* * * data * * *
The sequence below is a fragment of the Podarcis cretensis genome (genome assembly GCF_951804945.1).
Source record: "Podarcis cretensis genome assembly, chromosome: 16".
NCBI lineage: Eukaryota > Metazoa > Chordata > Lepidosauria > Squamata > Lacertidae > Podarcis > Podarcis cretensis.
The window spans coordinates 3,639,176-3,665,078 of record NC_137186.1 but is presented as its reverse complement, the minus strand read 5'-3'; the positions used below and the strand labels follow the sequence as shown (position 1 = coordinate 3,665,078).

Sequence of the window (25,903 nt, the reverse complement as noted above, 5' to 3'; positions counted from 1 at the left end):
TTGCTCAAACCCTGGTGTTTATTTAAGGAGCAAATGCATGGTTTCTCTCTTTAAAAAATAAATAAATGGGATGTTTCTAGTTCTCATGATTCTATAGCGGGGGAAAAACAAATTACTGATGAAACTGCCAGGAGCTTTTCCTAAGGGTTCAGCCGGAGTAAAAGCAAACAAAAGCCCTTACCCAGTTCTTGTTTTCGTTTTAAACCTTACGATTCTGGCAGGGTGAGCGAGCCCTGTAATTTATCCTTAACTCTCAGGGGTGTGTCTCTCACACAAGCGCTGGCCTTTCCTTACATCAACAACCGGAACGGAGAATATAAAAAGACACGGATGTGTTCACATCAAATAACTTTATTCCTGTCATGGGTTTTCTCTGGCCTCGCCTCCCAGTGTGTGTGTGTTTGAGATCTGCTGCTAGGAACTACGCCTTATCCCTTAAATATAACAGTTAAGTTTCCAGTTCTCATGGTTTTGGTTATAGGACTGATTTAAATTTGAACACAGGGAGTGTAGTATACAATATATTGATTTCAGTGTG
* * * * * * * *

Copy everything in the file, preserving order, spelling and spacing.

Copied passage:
The sequence below is a fragment of the Podarcis cretensis genome (genome assembly GCF_951804945.1).
Source record: "Podarcis cretensis genome assembly, chromosome: 16".
NCBI lineage: Eukaryota > Metazoa > Chordata > Lepidosauria > Squamata > Lacertidae > Podarcis > Podarcis cretensis.
The window spans coordinates 3,639,176-3,665,078 of record NC_137186.1 but is presented as its reverse complement, the minus strand read 5'-3'; the positions used below and the strand labels follow the sequence as shown (position 1 = coordinate 3,665,078).

Sequence of the window (25,903 nt, the reverse complement as noted above, 5' to 3'; positions counted from 1 at the left end):
TTGCTCAAACCCTGGTGTTTATTTAAGGAGCAAATGCATGGTTTCTCTCTTTAAAAAATAAATAAATGGGATGTTTCTAGTTCTCATGATTCTATAGCGGGGGAAAAACAAATTACTGATGAAACTGCCAGGAGCTTTTCCTAAGGGTTCAGCCGGAGTAAAAGCAAACAAAAGCCCTTACCCAGTTCTTGTTTTCGTTTTAAACCTTACGATTCTGGCAGGGTGAGCGAGCCCTGTAATTTATCCTTAACTCTCAGGGGTGTGTCTCTCACACAAGCGCTGGCCTTTCCTTACATCAACAACCGGAACGGAGAATATAAAAAGACACGGATGTGTTCACATCAAATAACTTTATTCCTGTCATGGGTTTTCTCTGGCCTCGCCTCCCAGTGTGTGTGTGTTTGAGATCTGCTGCTAGGAACTACGCCTTATCCCTTAAATATAACAGTTAAGTTTCCAGTTCTCATGGTTTTGGTTATAGGACTGATTTAAATTTGAACACAGGGAGTGTAGTATACAATATATTGATTTCAGTGTG